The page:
B.C. backs off on flu-shot policy for nurses
Union declares victory in dispute; government suggests it's a 1-year reprieve
The union representing B.C.'s nurses says members won't be forced to wear masks and stickers if they're not vaccinated against the flu.
The province's health officer Dr. Perry Kendall announced the policy in August, arguing low vaccination rates among health professionals were putting patients at risk.
But the British Columbia Nurses Union says the provincial government has backed off on the policy following a "strong public campaign" by members.
"We welcome this decision by the Ministry of Health," said BC Nurses’ Union president Debra McPherson. "We have always encouraged our members to get a flu shot because it is the best preventative measure available. However, we consider the decision on whether or not to get a shot a personal one."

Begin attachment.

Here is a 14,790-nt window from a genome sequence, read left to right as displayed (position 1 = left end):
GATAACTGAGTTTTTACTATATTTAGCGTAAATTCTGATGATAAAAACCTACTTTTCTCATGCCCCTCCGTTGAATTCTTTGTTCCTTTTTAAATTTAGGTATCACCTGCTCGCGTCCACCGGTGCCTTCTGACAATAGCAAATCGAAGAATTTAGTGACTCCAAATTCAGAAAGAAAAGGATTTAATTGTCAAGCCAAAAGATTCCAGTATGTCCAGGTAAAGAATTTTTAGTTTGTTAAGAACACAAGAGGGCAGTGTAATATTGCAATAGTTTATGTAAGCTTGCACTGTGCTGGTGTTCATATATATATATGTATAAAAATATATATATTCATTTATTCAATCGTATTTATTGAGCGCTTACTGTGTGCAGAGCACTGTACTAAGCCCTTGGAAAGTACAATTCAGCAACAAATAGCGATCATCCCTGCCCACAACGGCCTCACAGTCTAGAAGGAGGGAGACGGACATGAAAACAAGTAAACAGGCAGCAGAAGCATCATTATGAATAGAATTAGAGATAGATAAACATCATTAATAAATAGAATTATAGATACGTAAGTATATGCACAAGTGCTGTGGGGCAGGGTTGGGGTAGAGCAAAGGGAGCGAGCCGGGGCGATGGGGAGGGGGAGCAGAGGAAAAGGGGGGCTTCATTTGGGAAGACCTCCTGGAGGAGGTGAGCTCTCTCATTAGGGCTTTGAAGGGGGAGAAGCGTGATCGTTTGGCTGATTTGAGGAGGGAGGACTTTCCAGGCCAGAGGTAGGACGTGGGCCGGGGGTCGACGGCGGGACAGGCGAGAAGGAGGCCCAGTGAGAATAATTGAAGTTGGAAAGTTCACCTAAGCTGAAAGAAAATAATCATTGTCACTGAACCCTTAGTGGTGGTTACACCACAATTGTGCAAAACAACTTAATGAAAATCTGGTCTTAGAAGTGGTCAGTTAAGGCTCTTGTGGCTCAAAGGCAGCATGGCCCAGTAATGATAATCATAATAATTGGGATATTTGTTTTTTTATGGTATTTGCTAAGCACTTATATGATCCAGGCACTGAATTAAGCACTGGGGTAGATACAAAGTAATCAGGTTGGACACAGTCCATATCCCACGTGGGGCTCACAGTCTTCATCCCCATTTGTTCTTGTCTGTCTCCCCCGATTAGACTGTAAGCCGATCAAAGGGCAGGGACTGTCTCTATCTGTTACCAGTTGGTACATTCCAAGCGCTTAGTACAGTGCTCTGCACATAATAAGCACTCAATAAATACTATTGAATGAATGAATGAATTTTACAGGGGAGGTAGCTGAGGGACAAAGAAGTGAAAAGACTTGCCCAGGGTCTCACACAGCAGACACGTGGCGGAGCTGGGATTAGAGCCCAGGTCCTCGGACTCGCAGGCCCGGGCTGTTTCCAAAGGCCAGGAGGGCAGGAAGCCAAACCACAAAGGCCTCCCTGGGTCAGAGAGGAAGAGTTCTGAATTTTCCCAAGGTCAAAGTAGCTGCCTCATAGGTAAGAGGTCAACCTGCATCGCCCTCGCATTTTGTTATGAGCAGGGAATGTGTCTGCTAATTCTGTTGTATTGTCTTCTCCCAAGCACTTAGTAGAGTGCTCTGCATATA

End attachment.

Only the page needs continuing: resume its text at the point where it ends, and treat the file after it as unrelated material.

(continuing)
McPherson also said that there is conflicting evidence about the effectiveness of the shot.
The union said the provincial government will provide nurses with more information about the value of immunization and provide on-site flu clinics for members.
Government qualifies decision
It says the government will also work with unions and employers to determine the best way to increase vaccination rates.
In November, a doctor with the U.K.-based Cochrane Collaboration publicly questioned the evidence used to justify the mandatory flu-shot policy.
A B.C. Health Ministry spokesman said, however, that the suspension of enforcement of the vaccinations-or-masks regulation is only temporary.
"Health authorities will be taking a balanced and measured approach in the first year of this policy and will not be disciplining employees," said Ryan Jabs in an email to CBC News.
Jabs said this approach, "ensures that the province and health authorities will continue to work with labour groups to address concerns they may have in this transitional first year of implementation."